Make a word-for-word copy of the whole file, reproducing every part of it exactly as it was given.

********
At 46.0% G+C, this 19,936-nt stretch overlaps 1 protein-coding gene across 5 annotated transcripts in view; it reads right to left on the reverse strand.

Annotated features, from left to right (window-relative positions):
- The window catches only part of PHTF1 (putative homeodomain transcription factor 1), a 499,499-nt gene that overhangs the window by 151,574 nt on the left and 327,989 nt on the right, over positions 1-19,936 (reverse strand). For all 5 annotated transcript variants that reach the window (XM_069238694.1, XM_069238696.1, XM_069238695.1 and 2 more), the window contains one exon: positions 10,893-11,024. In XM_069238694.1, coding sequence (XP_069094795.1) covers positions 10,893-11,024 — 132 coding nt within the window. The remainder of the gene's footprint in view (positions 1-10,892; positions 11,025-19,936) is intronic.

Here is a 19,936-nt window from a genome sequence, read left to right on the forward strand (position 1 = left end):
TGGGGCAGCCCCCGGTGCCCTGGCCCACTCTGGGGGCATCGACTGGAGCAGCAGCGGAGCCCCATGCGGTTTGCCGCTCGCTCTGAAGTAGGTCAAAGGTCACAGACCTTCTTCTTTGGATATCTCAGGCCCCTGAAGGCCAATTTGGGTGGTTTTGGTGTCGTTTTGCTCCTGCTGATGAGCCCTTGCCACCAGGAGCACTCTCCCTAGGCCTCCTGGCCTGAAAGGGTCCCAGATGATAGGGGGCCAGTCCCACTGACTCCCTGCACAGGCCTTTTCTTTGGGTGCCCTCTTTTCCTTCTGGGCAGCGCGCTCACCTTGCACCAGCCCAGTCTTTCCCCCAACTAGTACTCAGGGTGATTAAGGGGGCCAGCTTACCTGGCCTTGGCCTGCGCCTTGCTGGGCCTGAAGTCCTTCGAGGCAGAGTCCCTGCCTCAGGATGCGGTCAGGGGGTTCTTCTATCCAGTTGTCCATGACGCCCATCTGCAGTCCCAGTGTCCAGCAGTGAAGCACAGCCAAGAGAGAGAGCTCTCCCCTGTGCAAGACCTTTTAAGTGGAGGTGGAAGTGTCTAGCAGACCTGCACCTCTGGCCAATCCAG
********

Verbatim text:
At 46.0% G+C, this 19,936-nt stretch overlaps 1 protein-coding gene across 5 annotated transcripts in view; it reads right to left on the reverse strand.

Annotated features, from left to right (window-relative positions):
- The window catches only part of PHTF1 (putative homeodomain transcription factor 1), a 499,499-nt gene that overhangs the window by 151,574 nt on the left and 327,989 nt on the right, over positions 1-19,936 (reverse strand). For all 5 annotated transcript variants that reach the window (XM_069238694.1, XM_069238696.1, XM_069238695.1 and 2 more), the window contains one exon: positions 10,893-11,024. In XM_069238694.1, coding sequence (XP_069094795.1) covers positions 10,893-11,024 — 132 coding nt within the window. The remainder of the gene's footprint in view (positions 1-10,892; positions 11,025-19,936) is intronic.

Here is a 19,936-nt window from a genome sequence, read left to right on the forward strand (position 1 = left end):
TGGGGCAGCCCCCGGTGCCCTGGCCCACTCTGGGGGCATCGACTGGAGCAGCAGCGGAGCCCCATGCGGTTTGCCGCTCGCTCTGAAGTAGGTCAAAGGTCACAGACCTTCTTCTTTGGATATCTCAGGCCCCTGAAGGCCAATTTGGGTGGTTTTGGTGTCGTTTTGCTCCTGCTGATGAGCCCTTGCCACCAGGAGCACTCTCCCTAGGCCTCCTGGCCTGAAAGGGTCCCAGATGATAGGGGGCCAGTCCCACTGACTCCCTGCACAGGCCTTTTCTTTGGGTGCCCTCTTTTCCTTCTGGGCAGCGCGCTCACCTTGCACCAGCCCAGTCTTTCCCCCAACTAGTACTCAGGGTGATTAAGGGGGCCAGCTTACCTGGCCTTGGCCTGCGCCTTGCTGGGCCTGAAGTCCTTCGAGGCAGAGTCCCTGCCTCAGGATGCGGTCAGGGGGTTCTTCTATCCAGTTGTCCATGACGCCCATCTGCAGTCCCAGTGTCCAGCAGTGAAGCACAGCCAAGAGAGAGAGCTCTCCCCTGTGCAAGACCTTTTAAGTGGAGGTGGAAGTGTCTAGCAGACCTGCACCTCTGGCCAATCCAG